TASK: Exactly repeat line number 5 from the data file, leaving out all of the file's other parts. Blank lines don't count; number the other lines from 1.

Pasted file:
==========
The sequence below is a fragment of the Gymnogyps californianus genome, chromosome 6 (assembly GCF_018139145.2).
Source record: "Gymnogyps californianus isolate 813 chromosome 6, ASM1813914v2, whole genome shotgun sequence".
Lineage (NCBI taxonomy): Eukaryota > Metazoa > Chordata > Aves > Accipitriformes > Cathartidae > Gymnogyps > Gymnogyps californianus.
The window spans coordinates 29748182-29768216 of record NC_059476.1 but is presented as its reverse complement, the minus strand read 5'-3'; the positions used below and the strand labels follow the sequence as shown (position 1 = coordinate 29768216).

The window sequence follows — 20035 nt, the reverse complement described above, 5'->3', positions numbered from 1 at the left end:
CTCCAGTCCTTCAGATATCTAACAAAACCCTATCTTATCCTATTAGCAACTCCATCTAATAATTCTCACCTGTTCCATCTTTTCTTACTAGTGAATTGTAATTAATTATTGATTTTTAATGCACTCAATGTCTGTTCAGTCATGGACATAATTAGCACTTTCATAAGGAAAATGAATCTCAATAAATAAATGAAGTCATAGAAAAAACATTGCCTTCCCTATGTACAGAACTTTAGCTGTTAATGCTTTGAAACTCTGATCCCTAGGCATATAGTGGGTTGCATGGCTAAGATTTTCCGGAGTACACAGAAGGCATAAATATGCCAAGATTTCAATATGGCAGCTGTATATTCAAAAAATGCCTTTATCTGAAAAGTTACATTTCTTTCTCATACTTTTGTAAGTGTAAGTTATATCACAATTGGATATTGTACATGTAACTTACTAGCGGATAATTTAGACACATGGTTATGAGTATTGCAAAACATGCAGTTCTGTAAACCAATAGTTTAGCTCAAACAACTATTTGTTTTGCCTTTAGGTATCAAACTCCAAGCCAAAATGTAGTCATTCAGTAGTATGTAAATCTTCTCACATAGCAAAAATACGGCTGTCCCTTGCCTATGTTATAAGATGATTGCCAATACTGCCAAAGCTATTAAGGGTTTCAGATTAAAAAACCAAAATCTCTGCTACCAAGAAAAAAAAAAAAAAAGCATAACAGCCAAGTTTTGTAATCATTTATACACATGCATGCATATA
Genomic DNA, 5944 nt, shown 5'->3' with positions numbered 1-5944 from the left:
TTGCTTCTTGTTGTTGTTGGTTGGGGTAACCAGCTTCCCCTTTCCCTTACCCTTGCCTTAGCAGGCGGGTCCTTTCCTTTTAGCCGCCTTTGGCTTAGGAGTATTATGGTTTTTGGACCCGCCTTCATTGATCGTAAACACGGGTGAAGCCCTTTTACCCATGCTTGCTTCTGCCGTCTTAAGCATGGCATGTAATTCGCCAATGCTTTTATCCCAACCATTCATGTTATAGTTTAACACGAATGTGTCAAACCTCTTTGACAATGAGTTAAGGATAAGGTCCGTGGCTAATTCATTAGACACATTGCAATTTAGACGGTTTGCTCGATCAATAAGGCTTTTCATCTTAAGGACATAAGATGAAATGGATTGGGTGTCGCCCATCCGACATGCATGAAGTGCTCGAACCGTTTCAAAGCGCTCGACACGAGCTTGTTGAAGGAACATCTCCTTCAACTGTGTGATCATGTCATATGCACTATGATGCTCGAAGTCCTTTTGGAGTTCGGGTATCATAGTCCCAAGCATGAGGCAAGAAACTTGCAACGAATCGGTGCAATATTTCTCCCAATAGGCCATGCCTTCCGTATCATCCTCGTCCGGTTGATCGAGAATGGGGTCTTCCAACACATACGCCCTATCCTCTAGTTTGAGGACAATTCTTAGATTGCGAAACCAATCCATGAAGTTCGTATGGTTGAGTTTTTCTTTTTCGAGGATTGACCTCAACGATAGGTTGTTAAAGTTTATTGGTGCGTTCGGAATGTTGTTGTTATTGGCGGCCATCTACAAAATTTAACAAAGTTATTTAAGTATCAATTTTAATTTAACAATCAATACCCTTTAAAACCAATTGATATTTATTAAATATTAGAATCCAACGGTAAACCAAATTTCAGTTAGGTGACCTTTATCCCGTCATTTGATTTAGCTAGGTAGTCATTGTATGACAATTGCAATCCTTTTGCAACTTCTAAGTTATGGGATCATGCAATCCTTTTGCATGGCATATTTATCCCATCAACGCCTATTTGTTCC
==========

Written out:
The window sequence follows — 20035 nt, the reverse complement described above, 5'->3', positions numbered from 1 at the left end: